From "The Lives They Lived: The Target" by Scott Anderson. Read more at The New York Times >>
"Israeli officials have said Hamas was using journalists and their operations as “human shields,” and a press officer for the Israeli Defense Force warned in a Twitter post that reporters should be wary of the company they keep: “Advice to reporters in #Gaza, just like any person in Gaza: For your own safety, stay away from #Hamas positions and operatives.”
While it is true that news media operations have become one more arrow in the quiver of modern warfare, a direct attack on information gatherers of any stripe is deeply troubling. And such attacks are hardly restricted to Israel: recall that in the United States assault on Baghdad, television stations were early targets.
A distinction needs to be made. The battle over ideas — over who owns the truth in a given conflict — should be fought with notebooks and video cameras, not weapons of war."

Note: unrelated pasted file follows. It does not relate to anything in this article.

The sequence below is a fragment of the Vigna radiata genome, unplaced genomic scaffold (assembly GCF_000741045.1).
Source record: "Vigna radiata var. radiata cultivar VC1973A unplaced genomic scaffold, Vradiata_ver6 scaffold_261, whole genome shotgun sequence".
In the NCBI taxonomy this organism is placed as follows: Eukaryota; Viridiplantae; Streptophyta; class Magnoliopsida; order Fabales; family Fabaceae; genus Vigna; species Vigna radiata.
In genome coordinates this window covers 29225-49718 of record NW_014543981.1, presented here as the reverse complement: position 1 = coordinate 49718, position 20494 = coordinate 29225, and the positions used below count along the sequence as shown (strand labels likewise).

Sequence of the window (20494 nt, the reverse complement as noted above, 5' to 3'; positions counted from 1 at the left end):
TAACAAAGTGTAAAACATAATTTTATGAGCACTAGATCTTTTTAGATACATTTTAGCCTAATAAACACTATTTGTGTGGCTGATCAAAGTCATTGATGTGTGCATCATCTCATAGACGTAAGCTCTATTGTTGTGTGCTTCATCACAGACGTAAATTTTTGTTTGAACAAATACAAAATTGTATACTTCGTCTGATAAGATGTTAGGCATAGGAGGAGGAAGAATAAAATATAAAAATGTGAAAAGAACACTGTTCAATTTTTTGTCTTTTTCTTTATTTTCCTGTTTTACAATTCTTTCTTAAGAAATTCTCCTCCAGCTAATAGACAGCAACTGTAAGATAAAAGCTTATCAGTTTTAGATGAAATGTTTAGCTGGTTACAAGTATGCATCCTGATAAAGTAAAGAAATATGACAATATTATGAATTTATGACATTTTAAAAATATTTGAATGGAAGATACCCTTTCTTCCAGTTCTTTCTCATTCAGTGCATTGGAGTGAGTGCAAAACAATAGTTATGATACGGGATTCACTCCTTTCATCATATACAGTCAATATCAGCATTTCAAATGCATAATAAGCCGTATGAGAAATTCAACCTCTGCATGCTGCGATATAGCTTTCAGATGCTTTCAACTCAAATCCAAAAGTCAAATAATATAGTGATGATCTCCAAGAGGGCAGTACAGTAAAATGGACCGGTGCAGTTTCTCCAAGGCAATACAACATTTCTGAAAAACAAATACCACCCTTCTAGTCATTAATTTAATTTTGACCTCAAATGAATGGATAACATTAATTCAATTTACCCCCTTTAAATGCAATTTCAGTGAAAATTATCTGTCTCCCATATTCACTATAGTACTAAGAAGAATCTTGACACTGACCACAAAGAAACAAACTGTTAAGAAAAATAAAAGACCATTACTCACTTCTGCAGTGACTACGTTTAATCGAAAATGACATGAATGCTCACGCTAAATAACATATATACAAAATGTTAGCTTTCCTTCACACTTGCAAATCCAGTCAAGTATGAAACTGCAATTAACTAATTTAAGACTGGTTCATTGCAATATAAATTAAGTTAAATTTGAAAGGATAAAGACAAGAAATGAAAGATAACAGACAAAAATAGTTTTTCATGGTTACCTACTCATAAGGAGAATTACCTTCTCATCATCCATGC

From "Using War as Cover to Target Journalists," by David Carr. Read more at The New York Times >>
"In the event of a gas attack by the enemy, a special gas alarm will be sounded."
This educational 1943 film from the Prelinger Archives, underwritten by the Clorox Chemical Co., advocates using simple household items to prevent casualties in the wake of chemical warfare, "to safeguard your family against the menace of gas from the air."